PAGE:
Installing Arch Linux with direct UEFI boot
Install your Arch Linux “as usual” (following the official install guide for instance) When “partitionning”, create a boot partition (mine was a GPT - FAT32 is compulsory for UEFI) and mount it as
While hitting the “Boot loader” part, do not install GRUB but instead install
efibootmgr (the UEFI tool):
This tool will let you create/read/delete entries on the UEFI boot array Go on with the install procedure. After performing the “
genstab” step (
genfstab -p /mnt >> /mnt/etc/fstab), you should get inside your
/mnt/etc/fstab a line to mount the boot partition as
/boot. Go ahead with installation. After you chrooted into you installation dir (
/mnt) you should see your boot partition mounted. If not then mount it.
Go on with the install procedure until you hit “Configure the bootloader”. As previously explained, no need to install GRUB. The only thing we need to do is create an entry on the UEFI that loads the kernel that pacman installs as
/boot/vmlinuz-linux. We are going to use the
efibootmgr binary we installed previously. So we will want to load the corresponding module:
As this kernel is actually installed directly at the root of
<BOOT_PARTITION>\, we can use the following command (with customization):
root=UUID=Must hold your root partitin UUID. Use
root=if you prefer the udev “
rootfstype=Must hold your root partition filesystem type
initrd=initamfs-linux.imgThe name of the
initrdimage to boot. This should not change for Archers.
init=/bin/systemdJust if you use systemd during initial Arch Linux install of course. Ommit it otherwise.
--createinstructs efibootmgr to create the entry on the UEFI table
--disk <CHANGE_ME>the hard drive device on which to write the entry
--part <CHANGE_ME>the partition of the hard drive on which to write the entry
--label <CHANGE_ME>The string you want to see when choosing which OS to boot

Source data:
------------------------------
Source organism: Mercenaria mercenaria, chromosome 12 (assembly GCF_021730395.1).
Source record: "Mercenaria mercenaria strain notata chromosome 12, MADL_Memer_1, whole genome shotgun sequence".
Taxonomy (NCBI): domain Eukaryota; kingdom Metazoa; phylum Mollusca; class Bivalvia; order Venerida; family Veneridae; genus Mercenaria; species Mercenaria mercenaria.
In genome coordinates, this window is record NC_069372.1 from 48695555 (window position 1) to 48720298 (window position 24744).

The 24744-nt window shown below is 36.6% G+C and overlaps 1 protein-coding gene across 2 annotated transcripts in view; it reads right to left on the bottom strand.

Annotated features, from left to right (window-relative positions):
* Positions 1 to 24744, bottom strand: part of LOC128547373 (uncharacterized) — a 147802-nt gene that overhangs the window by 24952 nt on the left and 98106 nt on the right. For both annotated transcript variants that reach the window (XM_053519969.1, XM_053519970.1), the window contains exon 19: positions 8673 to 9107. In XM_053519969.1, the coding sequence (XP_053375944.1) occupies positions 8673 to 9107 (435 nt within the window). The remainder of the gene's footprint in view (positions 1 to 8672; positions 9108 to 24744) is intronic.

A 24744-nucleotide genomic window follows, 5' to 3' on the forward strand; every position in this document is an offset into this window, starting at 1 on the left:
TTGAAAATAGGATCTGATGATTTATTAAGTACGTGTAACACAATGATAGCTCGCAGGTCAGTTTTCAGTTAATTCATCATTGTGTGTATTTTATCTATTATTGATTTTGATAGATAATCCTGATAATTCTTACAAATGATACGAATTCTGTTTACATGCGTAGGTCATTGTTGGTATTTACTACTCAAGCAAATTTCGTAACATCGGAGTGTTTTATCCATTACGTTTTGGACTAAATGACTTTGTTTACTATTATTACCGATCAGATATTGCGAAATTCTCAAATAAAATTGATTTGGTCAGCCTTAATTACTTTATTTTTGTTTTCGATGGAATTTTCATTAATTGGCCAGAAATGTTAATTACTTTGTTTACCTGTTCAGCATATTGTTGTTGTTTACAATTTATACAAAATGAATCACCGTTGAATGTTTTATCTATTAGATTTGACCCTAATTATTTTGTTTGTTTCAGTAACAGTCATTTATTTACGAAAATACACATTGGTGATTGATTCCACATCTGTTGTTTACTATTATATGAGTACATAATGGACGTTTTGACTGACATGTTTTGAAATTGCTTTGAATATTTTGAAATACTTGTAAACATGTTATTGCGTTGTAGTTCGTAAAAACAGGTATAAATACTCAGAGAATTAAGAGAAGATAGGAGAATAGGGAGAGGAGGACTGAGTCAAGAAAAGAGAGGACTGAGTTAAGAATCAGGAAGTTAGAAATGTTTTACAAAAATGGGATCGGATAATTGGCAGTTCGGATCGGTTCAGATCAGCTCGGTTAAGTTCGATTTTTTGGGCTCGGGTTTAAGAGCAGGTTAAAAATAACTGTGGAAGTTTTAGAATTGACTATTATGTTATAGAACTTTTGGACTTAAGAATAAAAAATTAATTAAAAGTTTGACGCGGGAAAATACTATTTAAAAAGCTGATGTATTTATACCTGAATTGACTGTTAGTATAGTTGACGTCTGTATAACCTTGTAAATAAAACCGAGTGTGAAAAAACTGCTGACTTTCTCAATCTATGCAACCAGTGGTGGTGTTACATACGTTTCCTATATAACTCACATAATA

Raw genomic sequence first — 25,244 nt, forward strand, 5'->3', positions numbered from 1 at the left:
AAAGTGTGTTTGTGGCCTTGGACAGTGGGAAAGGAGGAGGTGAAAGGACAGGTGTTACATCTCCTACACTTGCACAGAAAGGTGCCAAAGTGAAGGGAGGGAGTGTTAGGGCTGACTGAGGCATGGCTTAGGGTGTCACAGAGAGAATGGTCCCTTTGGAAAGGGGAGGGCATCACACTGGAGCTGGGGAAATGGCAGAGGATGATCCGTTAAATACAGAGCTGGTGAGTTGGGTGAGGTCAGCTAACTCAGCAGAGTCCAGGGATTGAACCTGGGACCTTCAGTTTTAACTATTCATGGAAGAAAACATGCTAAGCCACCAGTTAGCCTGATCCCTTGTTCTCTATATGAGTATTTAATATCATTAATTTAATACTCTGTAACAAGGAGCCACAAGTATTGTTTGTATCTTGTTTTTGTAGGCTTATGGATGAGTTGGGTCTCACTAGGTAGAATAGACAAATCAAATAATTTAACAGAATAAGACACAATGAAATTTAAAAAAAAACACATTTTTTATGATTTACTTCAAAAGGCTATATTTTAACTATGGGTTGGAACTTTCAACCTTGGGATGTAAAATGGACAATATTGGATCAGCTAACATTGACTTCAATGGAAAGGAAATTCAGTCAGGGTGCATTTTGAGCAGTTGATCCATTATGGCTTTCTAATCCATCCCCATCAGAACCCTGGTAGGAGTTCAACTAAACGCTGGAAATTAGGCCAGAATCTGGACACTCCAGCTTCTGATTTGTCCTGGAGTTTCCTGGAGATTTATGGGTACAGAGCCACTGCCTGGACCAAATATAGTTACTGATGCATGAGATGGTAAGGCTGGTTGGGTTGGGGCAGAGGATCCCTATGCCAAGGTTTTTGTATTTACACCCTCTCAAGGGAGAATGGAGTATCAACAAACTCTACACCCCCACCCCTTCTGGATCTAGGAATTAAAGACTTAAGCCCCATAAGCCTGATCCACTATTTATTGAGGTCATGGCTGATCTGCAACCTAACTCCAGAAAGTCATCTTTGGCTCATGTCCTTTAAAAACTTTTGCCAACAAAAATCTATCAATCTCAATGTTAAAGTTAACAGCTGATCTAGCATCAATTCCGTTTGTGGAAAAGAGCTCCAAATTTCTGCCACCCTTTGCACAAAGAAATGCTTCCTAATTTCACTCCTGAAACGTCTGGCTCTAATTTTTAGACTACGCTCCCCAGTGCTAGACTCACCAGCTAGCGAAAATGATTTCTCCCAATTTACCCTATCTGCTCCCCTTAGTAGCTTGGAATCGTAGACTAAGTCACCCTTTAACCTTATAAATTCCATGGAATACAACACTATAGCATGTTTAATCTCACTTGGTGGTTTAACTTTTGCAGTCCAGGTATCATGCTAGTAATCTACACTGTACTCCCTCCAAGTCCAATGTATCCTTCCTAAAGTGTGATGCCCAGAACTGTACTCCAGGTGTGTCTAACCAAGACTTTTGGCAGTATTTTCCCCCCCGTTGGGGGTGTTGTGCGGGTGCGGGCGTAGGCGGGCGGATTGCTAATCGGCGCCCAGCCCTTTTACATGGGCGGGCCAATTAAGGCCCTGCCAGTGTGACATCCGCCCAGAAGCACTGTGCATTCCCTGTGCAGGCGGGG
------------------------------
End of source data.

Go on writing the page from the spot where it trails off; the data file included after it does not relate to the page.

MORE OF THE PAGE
--loader 'vmlinuz-linux'The kernel file. This should not change for Archers. Note that we specify here a file that is at the root of the (boot) partition as explained earlier
Note to Archers: one can also add a similar entry with the
fallback initramfs image.
Please note the dash (
-) at the end of the command. Also note that we first echo parameters, then pipe them through iconv to change encoding. This could be investigated after as it looks like efibootmgr seems to accept ascii characters as explained by its man page. One can also see the result by just issuing “efibootmgr” which will print the current entries and their boot order. Side note for Asus N56VZ (and maybe also to similar computers/motherboards): you can also add a UEFI shell in your boot partition (
<BOOT_PARTITION>) name it
x86_64. See the last paragraph of this article for more about this. Afterwards, if you are installing your Arch Linux, do not forget to finish the install procedure (only thing left: change root password).
Now, just reboot and you should enjoy a plain UEFI direct to kernel boot! If your computer does not seem to boot on the right entry, enter the BIOS with your usual magic keystroke and navigate to a UEFI or boot option. You should see all valid entries UEFI found. Select yours and press enter. If you added the
shellx64.efi ASUS firmware in the
BOOT_PARTITION you should also have a supplementary entry here that will get you to a UEFI command line interface. This will greatly help you if you cannot boot the previously installed OS. Just enter
fs0: to select your sda1 partition and then enter the previous kernel parameters to boot your distribution:
In case something went wrong… well you cannot boot so you cannot complain here : write me a letter! (funny how I seem to be keen on remotly breaking people’s computer. I really should see someone about that…).